2. Know your why
I noticed that finding the intrinsic reason for doing things made my success ratio go drastically up. I started slowly cutting down on activities that did not have a strong reason why I was doing it. For everything I did, I asked myself why 5 times in a row to get to the heart of my motivation for doing it. This allowed me to find meaning in things that previously felt like chores (I connected the activity to a meaningful reason that would help me get to my perfect self) and allowed me to cut out things in life that didn’t have meaning (most social media time ended up on the cutting room floor).
3. Embrace imperfection
I embraced imperfection and created lazy habits. For example, take a habit you want to do and create a lazy habit for it. Aka instead of exercise or be healthy…say you’ll do a push up a day. You want to turn your habits into tiny, simple to do lazy habits. Eventually you can amp that one push up to 10 then 25 and 10 min treadmill then a full blown exercise. The key is that doing something in the beginning is much more important the quality of thing you are doing. First, get your body used to a habit. And then build on it. That way you will feel at a loss if you don’t meditate, exercise, or write during the day because it will feel like an essential part of your routine is missing (if you create lazy habits that stick eventually it will feel like sleeping without brushing your teeth… just wrong).
4. Make your environment lazy
Make your environment adapt to your laziness. Try not to use any willpower. Have your push up clothes ready. Decide on an exact time do it everyday sandwiched between two things and make sure you don’t have to think about doing that habit. Making a lot of choices, having discipline, and hard work is for suckers. Following through on your long term dreams shouldn’t feel like work because you enjoy doing it (identified your why) and because it’s a habit that part of your routine that you do automatically without thinking.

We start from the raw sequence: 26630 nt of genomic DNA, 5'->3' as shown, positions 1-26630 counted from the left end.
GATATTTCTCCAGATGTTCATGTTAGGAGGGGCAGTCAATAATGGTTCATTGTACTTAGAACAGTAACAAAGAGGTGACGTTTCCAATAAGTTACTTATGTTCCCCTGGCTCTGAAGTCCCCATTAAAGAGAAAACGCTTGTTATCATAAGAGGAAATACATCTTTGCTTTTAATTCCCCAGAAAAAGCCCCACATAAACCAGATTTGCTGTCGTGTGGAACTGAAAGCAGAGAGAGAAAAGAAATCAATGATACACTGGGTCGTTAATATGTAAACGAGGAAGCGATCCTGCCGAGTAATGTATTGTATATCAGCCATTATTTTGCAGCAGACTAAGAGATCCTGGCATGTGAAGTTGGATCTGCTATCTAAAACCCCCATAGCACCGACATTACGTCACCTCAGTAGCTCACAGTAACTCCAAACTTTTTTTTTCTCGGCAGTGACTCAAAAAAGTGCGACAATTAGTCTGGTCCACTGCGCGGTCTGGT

5. Shorten the Feedback loop
The problem with deferred rewards is that you have to keep yourself motivated until you hit the intrinsic rewards for following through on your habits. For example, if you are a writer day in day out, you can’t wait years down the line when you are successful. You have to build successes into your system, you have to shorten the feedback loop to get some of those rewards now. I have an essay coming out very soon that addresses this called How to love the journey if the journey is so goddamn hard.
6. Diversify your Success
How can you succeed even when you fail? This is a point I come back to many times in my writing notably in a future essay about how to be happy. The problem is many of us have only one success parameter in life (this can be defeated if you move from a goals way of thinking to a systems way of thinking). The example I use when I talk about this in my essay about loving the journey is podcasting. For me, there are many successes to podcasting. If I fail at everything else, I learn the technical aspects of podcasting, I learn how to tell great stories (and what audiences like), I get to ask my friends questions I’ve always wanted to ask, I learn how to listen, and so much more. Even if the podcast is a dismal failure, I will always have some successes because I learned something valuable. Honestly, you just have to get excited by every little thing you make happen. Be proud of yourself, you are on your way to success.
7. Create your Petri Dish
You are what you eat. You are inedible mix of the inspirations that you put in yourself. You have to continually create the conditions of the petri dish necessary for success, inspiration, and creativity. This often means doing things you would not normally do. This means listening to a bunch of podcasts, watching un-cliche movies, reading all sorts of books, watching a documentary about something you never heard of before, watching educational youtube videos, you get the point. Basically you have to consume a lot of good stories, didactic material, and art that induces empathy. Travel and experience different worlds. It is surprising the weird ways inspiration, success, and great ideas are induced. And it’s crazy how those inputs often seem to give you more strength, motivation, and different frames to keep going when the road gets rough.